Posted 22 декабря 2022,, 09:03

Published 22 декабря 2022,, 09:03

Modified 24 декабря 2022,, 22:38

Updated 24 декабря 2022,, 22:38

The problem of food sharing in Russian: how to give the delay to the needy and not humiliate

The problem of food sharing in Russian: how to give the delay to the needy and not humiliate

22 декабря 2022, 09:03
65% of Russians noted a deterioration in their financial situation over the past year, and among people with low incomes, 73% say that they have worsened. Such data are contained in the report of the research company TsSP Platforma, prepared with the support of the X5 Group (available to NI).

Ekaterina Maksimova

"Moods characteristic of a crisis period are fixed in society: 65% of Russians, noting the deterioration of their financial situation, attribute this primarily to external circumstances. Basic needs are at risk: 78% of the country's residents talk about an increase in income for food, 86% believe that in the near future it will be more difficult to feed a family", - the study of the Platforma Center says.

The majority of respondents (86%) noted that they are trying to save on food, of which 21% of citizens have switched to the "grocery" economy over the past six months. “The general feeling of uncertainty articulated during focus groups is superimposed on dissatisfaction with the need to limit oneself. If for some this is associated with dissatisfaction due to deviation from the usual way of life, then for socially vulnerable groups of the population it becomes a matter of survival”, - the data show. survey.

The authors of the study asked respondents about their attitude to food sharing - the free distribution of products with an expiring shelf life. And the Russians, which is predictable, have an ambiguous attitude towards a new phenomenon for Russia.

In general, 90% of respondents are against the fact that products with an expiring shelf life are sent to a garbage container (in Russia, more than 17 million tons of food are disposed of annually, of which 71% is household waste and 29% falls on retail and catering). But the very concept of food sharing, as well as the process of transferring a future delay, raises questions among the population.

What is "food cards" for the needy, the population understands. And another anglicism that has come into use is more often associated among Russians with "car sharing", "food for hire" or a charitable exchange of products on social networks. In the language practice of potential recipients of products, the newfangled word is not at all common.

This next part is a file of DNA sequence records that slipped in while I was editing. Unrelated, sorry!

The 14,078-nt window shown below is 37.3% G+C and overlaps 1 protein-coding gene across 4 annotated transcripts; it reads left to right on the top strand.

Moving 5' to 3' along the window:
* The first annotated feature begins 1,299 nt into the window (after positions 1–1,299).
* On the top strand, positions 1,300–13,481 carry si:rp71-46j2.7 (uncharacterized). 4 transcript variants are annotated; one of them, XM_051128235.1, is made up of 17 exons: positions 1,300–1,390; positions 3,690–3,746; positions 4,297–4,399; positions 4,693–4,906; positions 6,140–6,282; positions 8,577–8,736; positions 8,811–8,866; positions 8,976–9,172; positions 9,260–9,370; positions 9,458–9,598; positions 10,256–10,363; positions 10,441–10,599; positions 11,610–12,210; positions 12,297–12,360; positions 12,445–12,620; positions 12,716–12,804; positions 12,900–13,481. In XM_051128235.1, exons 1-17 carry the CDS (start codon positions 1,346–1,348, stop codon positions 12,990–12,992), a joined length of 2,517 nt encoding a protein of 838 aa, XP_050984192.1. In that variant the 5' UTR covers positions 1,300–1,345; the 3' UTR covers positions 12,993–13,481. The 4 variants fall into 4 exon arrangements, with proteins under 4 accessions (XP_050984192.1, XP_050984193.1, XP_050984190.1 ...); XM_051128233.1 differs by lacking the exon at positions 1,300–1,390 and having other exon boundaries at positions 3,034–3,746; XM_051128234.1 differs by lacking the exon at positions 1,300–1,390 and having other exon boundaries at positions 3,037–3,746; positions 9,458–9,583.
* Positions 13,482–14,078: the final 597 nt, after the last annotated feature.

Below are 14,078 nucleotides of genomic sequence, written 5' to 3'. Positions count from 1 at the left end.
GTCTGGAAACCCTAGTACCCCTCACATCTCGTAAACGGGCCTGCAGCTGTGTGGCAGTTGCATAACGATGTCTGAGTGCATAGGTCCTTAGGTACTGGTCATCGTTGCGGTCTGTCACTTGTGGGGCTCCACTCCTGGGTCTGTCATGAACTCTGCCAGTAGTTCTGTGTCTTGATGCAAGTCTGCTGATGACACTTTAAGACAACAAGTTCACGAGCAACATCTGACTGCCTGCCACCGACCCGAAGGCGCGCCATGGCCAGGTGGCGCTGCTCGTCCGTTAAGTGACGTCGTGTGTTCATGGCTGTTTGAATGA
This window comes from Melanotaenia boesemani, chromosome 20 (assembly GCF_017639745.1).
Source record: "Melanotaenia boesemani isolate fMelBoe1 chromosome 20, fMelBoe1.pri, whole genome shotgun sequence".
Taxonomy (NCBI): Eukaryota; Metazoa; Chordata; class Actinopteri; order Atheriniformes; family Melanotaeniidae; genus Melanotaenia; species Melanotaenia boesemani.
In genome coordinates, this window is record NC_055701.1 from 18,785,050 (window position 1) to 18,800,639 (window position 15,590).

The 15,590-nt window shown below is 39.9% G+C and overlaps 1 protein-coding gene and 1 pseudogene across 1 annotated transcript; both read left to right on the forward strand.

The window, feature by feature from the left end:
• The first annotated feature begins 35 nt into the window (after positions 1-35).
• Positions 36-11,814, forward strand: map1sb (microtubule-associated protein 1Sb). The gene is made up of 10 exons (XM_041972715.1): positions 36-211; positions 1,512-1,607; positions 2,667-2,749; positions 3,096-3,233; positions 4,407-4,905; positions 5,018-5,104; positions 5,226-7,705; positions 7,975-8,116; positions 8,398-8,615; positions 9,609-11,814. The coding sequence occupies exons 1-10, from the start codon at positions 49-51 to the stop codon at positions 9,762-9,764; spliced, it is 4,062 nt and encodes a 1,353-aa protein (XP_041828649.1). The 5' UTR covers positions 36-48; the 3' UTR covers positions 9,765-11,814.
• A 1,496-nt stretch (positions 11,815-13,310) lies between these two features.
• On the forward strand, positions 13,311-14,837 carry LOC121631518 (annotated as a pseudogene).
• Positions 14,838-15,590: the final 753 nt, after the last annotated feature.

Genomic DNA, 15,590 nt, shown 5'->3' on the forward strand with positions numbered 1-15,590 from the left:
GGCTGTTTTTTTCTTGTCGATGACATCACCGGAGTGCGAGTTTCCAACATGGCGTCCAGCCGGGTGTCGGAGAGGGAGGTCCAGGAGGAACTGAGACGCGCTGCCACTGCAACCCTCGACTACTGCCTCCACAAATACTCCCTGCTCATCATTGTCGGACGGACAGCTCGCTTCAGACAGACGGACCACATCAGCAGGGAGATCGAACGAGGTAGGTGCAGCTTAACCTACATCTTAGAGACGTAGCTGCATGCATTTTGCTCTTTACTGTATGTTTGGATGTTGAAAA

The main “but” is ethical in nature: how exactly, to whom and in what format will the products be transferred? Here's what the main fears look like.

Products: products have expired expiration dates, incorrect expiration dates (error or intent). Transfer mechanism: the products will finally deteriorate during the transfer process, they will present as a gift something that should already be discarded. Recipients' fears: they will receive something already unusable, they will be humiliated by the very fact of receiving a delay.

At the same time, the fursharing format itself, according to the authors of the study, does not cause sharp criticism and skepticism. "The main argument of support is the value of food. It is important that potential beneficiaries (low-income groups) are less critical - a pragmatic approach to assessing the format dominates", - the report says. In general, the opinion that "throwing away food is a sin" has become dominant.

Most of the respondents suggest: displaying a potential delay on a separate shelf, where everyone could take it for free; targeted to those who do not have enough money; sell at a big discount; distribute to the homeless.

The main thing is that it does not look like a distribution at the dumpster in the format "God is on you, what is worthless to us". "In the view of society, food sharing is more likely a social cooperation or partnership - an equidirectional movement to cover the needs between retailers with unsold products and socially vulnerable groups in need of food," the authors of the study summarize.

The survey of the CSP "Platform" and X5 Group was conducted in late autumn in cities with a population of more than 100 thousand people. 1300 respondents were polled.